I don’t think its intentional. I think it’s just the kind of person that I am. I’m a mixture of positives, but I’m also cynical. I think that’s what comes through in my song lyrics. Often I’ll be really excited or happy about something, but something in the back of my head will be like “everything could go wrong!” or “this bad thing could happen and ruin it all.” It’s really interesting because a few people have bought that up. Even the songs like Sugar & Spice that are beautiful, happy love songs have a little bit where I’m like “I’m actually not so sure.” That’s something I noticed in hindsight but it’s still a reflection of who I am as a person. I think it’s more realistic, and I think maybe a lot of people think that way. Maybe that’s why the song has resonated with a lot of people.
You’ve toured with The Creases and Ball Park Music, and soon you’ll be touring with DMAs. What have these shows been like and how are you feeling about the DMAs shows?
I’m really excited for the DMAs shows. I like their new album and they always put on a good show. I haven’t seen them live in a while, so I’m excited to see them as well as play with them. The Ball Park Music shows were amazing. They were cool, big venues and they are all so lovely. They are really, really nice people to tour with, and obviously they work really hard and they are super talented. They’re all from Brisbane, so it was fun being with Brisbane people and getting to play two really big shows in Brisbane at one of my favourite venues. Ali Barter was on that tour as well and she’s great and her whole band is as well. It’s really cool watching those bands and learning from them because they’ve been playing together for so long and they know exactly what to do and how to put on a good show. We learnt a lot from that tour, and I’m excited to get things up another level when we do these DMAs shows.
You played some very cool shows over at SXSW, how was that experience?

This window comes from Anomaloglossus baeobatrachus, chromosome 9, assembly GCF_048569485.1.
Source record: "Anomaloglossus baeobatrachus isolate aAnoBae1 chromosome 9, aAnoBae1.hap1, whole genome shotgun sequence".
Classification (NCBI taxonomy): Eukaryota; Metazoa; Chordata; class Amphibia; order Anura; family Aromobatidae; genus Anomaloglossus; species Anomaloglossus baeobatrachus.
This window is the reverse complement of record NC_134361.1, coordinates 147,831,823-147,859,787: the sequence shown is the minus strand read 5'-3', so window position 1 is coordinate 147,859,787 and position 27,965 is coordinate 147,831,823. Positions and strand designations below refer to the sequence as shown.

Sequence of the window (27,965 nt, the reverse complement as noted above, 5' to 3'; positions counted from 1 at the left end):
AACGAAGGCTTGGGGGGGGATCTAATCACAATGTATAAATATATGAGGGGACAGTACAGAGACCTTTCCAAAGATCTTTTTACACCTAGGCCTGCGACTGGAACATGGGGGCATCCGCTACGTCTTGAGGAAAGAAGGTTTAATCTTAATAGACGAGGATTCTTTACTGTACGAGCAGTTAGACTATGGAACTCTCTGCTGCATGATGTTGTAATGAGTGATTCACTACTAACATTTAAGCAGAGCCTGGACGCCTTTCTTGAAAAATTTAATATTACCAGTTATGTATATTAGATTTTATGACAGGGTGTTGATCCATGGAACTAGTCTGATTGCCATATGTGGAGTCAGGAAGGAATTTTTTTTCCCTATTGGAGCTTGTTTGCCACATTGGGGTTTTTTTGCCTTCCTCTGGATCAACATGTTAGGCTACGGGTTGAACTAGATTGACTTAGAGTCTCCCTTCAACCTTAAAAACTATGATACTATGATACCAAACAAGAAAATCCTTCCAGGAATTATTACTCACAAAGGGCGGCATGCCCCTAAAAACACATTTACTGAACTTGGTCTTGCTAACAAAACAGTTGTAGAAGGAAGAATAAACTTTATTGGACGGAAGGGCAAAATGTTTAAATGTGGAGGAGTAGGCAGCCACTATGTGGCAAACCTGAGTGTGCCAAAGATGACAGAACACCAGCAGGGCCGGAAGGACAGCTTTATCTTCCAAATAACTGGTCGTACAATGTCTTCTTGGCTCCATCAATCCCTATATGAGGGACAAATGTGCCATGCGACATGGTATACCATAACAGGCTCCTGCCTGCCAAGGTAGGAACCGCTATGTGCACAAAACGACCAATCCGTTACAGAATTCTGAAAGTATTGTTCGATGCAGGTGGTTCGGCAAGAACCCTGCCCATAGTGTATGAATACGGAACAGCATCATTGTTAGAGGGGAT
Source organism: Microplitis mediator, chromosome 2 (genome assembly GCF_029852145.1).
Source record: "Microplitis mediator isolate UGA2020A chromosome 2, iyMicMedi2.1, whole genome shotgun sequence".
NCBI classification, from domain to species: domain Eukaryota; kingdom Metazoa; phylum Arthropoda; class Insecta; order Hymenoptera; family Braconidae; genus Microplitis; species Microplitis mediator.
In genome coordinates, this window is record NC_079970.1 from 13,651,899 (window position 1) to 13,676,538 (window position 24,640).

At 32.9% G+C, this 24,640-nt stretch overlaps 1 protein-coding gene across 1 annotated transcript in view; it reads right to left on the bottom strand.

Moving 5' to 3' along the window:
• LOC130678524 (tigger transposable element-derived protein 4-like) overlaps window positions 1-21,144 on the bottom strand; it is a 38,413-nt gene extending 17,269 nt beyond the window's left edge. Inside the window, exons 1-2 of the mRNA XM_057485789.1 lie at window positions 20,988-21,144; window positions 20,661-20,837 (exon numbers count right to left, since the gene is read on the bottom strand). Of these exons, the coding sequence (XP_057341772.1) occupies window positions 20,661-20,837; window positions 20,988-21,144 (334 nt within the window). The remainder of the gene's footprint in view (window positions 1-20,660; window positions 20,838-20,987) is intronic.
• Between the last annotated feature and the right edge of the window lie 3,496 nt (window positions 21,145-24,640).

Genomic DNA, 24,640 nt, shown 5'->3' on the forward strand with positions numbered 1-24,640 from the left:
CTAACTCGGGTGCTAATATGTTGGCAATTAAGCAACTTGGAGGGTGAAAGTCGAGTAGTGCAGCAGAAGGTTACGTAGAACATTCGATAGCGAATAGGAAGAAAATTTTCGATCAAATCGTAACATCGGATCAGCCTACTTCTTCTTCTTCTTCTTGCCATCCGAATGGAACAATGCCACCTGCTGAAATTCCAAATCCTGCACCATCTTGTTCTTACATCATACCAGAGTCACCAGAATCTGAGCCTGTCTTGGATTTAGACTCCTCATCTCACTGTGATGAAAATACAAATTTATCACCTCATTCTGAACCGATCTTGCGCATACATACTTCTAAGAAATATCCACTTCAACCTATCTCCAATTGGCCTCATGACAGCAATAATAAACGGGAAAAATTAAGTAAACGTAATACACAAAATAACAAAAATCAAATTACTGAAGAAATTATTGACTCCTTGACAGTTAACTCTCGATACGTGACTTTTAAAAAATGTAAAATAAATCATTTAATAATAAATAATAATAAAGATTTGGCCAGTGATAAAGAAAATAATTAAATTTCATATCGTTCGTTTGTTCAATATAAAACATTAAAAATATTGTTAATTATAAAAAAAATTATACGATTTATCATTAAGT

It was really fun and different and exciting. I was a little scared going over because I didn’t know what to expect, but once we were over there it was awesome, we had the best time. We played six shows in five days, and did promos and meetings and stuff in between each show. We were working really hard, but it didn’t feel like hard work because it was really fun. Being in a different place and meeting lots of new people made it really good. The weather was amazing and there was good food everywhere, we saw a lot of bands that are now becoming our new favourite bands, so I’m so happy that we went. It was only two weeks but we learnt so much, and we are really excited to go back as soon as possible.
How do you go about transferring your dreamy sound into a live setting?
I’m really lucky in that the guys from my band are all really talented and happy to work really hard. They are all really great at helping to figure out how to translate it. We use samples to cue sounds which covers a lot of it. Our drummer takes care of triggering that on stage and Joe puts all that together before the show. We use sample tracks and the guys have a huge number of pedals that they use for the guitar sounds. It’s not perfect and it’s definitely a little bit different from the recordings, but I like that. I don’t want it to be perfect because then its unbelievable. It sounds a bit rougher which I like and it’s mostly up to the other guys. I play bass and sing which is the easiest stuff to recreate from the recordings, so I’m really lucky to have the other guys to help me out.
Hatchie’s Sugar & Spice EP is out now. Catch her supporting DMAs this Sunday, June 3 at Metropolis Fremantle.